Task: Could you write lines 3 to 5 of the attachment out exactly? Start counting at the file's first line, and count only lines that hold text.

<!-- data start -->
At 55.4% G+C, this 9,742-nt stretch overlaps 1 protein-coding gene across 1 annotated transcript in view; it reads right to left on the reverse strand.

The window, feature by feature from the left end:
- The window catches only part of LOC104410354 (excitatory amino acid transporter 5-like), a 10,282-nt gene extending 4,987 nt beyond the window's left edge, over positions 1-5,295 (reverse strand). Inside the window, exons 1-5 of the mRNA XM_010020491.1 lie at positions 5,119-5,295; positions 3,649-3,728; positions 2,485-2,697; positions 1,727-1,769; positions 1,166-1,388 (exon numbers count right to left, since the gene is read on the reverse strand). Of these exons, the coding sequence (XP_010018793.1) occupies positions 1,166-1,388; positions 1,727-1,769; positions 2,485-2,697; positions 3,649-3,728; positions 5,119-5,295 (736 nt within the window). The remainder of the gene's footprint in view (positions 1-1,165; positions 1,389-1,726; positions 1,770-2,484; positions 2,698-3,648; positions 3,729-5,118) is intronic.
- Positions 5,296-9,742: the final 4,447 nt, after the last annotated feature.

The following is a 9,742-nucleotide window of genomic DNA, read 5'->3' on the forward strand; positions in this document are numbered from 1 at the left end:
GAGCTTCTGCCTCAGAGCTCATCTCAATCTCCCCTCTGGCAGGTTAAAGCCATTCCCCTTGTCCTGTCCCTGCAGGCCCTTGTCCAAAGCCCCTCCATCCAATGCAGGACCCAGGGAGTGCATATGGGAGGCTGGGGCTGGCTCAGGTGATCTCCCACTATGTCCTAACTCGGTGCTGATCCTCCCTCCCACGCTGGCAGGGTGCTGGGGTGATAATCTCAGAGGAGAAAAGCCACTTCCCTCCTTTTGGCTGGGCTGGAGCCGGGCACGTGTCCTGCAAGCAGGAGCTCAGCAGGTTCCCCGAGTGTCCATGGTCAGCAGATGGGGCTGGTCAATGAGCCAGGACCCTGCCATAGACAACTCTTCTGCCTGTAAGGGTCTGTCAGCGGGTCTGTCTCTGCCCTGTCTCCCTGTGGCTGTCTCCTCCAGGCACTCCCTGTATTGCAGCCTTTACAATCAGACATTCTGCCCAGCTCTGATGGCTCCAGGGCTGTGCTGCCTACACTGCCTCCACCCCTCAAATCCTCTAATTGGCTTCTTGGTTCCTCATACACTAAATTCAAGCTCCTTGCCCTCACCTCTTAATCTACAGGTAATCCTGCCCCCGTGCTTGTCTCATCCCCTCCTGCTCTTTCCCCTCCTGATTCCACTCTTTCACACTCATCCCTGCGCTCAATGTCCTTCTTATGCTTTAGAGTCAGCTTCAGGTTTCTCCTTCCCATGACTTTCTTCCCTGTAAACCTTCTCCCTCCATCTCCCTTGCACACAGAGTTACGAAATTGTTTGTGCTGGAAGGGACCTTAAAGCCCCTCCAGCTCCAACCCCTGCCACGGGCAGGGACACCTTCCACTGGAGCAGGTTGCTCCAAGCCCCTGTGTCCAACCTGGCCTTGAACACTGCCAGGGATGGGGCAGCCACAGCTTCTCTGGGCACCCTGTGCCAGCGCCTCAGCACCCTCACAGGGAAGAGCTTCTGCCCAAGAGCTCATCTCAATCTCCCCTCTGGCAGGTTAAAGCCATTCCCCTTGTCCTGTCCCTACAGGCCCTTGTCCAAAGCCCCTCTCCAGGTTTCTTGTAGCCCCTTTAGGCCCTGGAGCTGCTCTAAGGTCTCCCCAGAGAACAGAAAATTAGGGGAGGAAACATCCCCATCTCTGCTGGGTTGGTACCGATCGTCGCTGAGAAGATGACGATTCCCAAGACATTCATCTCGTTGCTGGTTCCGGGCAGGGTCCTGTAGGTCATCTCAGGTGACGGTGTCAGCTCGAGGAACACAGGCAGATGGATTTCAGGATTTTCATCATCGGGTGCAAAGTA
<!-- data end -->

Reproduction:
- The window catches only part of LOC104410354 (excitatory amino acid transporter 5-like), a 10,282-nt gene extending 4,987 nt beyond the window's left edge, over positions 1-5,295 (reverse strand). Inside the window, exons 1-5 of the mRNA XM_010020491.1 lie at positions 5,119-5,295; positions 3,649-3,728; positions 2,485-2,697; positions 1,727-1,769; positions 1,166-1,388 (exon numbers count right to left, since the gene is read on the reverse strand). Of these exons, the coding sequence (XP_010018793.1) occupies positions 1,166-1,388; positions 1,727-1,769; positions 2,485-2,697; positions 3,649-3,728; positions 5,119-5,295 (736 nt within the window). The remainder of the gene's footprint in view (positions 1-1,165; positions 1,389-1,726; positions 1,770-2,484; positions 2,698-3,648; positions 3,729-5,118) is intronic.
- Positions 5,296-9,742: the final 4,447 nt, after the last annotated feature.

The following is a 9,742-nucleotide window of genomic DNA, read 5'->3' on the forward strand; positions in this document are numbered from 1 at the left end: